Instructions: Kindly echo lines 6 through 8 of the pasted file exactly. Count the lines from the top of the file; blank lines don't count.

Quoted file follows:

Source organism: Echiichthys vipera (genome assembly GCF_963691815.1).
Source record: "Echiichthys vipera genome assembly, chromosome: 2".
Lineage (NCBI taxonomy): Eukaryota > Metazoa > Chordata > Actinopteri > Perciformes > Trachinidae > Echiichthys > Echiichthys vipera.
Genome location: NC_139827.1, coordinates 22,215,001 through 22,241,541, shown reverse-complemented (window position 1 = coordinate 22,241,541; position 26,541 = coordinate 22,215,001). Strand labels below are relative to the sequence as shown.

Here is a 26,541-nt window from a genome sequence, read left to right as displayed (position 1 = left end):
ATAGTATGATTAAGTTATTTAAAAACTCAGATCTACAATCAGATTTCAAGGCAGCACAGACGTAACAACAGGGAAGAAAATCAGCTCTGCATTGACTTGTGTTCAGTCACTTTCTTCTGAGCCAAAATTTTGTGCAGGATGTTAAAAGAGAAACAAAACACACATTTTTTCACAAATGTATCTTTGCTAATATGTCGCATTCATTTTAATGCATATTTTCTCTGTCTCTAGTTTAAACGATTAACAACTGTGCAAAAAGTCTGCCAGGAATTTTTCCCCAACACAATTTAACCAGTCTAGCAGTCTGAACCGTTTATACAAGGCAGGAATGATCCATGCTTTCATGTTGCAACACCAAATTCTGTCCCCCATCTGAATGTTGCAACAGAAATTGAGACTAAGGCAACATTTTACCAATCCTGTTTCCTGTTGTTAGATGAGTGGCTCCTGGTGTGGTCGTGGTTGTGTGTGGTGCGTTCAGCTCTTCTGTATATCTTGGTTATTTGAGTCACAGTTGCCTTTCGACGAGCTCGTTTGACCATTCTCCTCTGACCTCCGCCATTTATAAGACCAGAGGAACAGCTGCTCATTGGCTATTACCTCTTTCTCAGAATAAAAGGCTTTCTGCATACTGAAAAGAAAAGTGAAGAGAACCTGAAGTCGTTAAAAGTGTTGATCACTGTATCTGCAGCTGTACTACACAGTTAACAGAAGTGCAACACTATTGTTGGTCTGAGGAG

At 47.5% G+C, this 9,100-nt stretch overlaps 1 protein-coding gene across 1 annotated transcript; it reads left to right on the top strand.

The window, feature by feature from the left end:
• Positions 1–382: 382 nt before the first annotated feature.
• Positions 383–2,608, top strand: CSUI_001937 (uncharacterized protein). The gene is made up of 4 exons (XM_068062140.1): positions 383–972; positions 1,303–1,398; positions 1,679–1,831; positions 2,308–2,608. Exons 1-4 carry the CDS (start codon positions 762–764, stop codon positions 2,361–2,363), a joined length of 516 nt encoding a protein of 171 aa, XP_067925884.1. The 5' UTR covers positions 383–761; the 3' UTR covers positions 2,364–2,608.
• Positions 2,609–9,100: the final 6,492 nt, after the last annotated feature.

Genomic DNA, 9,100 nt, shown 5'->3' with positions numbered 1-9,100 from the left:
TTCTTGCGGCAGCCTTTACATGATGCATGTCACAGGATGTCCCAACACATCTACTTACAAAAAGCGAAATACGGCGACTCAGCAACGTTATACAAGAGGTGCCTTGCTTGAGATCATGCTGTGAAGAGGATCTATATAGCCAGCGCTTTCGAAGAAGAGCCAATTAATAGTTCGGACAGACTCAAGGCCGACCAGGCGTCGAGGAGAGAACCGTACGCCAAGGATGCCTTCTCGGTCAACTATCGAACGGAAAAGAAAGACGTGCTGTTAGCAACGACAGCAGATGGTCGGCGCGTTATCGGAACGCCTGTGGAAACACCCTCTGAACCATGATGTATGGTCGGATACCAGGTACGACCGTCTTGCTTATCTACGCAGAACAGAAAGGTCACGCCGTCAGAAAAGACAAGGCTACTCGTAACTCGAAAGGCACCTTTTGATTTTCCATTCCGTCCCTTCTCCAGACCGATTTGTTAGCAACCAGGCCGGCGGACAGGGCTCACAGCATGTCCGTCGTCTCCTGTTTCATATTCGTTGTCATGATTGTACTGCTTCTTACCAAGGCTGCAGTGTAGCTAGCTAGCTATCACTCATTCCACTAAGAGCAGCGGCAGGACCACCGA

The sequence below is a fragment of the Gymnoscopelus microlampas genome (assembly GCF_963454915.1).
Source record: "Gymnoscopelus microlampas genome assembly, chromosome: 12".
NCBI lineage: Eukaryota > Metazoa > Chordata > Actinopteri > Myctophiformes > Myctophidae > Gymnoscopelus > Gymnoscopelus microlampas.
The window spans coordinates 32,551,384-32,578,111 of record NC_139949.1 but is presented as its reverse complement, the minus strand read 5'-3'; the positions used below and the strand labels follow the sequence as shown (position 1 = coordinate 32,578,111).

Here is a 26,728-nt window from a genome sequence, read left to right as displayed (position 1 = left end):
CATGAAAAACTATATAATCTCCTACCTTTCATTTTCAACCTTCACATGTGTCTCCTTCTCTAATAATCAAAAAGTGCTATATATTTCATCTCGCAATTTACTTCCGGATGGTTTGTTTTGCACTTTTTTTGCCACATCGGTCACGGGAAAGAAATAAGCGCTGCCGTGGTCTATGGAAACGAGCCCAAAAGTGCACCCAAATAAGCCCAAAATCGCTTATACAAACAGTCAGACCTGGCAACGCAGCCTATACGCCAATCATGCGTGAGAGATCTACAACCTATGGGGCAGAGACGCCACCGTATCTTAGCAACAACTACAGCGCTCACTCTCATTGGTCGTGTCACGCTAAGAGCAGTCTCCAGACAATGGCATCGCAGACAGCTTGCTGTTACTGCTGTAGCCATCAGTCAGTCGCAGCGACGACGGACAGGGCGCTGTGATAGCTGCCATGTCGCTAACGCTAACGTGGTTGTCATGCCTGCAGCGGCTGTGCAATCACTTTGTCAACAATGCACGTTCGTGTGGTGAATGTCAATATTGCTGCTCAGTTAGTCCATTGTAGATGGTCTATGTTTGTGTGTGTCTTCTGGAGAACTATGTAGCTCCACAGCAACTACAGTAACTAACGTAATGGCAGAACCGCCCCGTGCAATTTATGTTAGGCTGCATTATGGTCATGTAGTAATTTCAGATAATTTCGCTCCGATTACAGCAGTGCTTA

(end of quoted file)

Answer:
ATAGTATGATTAAGTTATTTAAAAACTCAGATCTACAATCAGATTTCAAGGCAGCACAGACGTAACAACAGGGAAGAAAATCAGCTCTGCATTGACTTGTGTTCAGTCACTTTCTTCTGAGCCAAAATTTTGTGCAGGATGTTAAAAGAGAAACAAAACACACATTTTTTCACAAATGTATCTTTGCTAATATGTCGCATTCATTTTAATGCATATTTTCTCTGTCTCTAGTTTAAACGATTAACAACTGTGCAAAAAGTCTGCCAGGAATTTTTCCCCAACACAATTTAACCAGTCTAGCAGTCTGAACCGTTTATACAAGGCAGGAATGATCCATGCTTTCATGTTGCAACACCAAATTCTGTCCCCCATCTGAATGTTGCAACAGAAATTGAGACTAAGGCAACATTTTACCAATCCTGTTTCCTGTTGTTAGATGAGTGGCTCCTGGTGTGGTCGTGGTTGTGTGTGGTGCGTTCAGCTCTTCTGTATATCTTGGTTATTTGAGTCACAGTTGCCTTTCGACGAGCTCGTTTGACCATTCTCCTCTGACCTCCGCCATTTATAAGACCAGAGGAACAGCTGCTCATTGGCTATTACCTCTTTCTCAGAATAAAAGGCTTTCTGCATACTGAAAAGAAAAGTGAAGAGAACCTGAAGTCGTTAAAAGTGTTGATCACTGTATCTGCAGCTGTACTACACAGTTAACAGAAGTGCAACACTATTGTTGGTCTGAGGAG

At 47.5% G+C, this 9,100-nt stretch overlaps 1 protein-coding gene across 1 annotated transcript; it reads left to right on the top strand.

The window, feature by feature from the left end: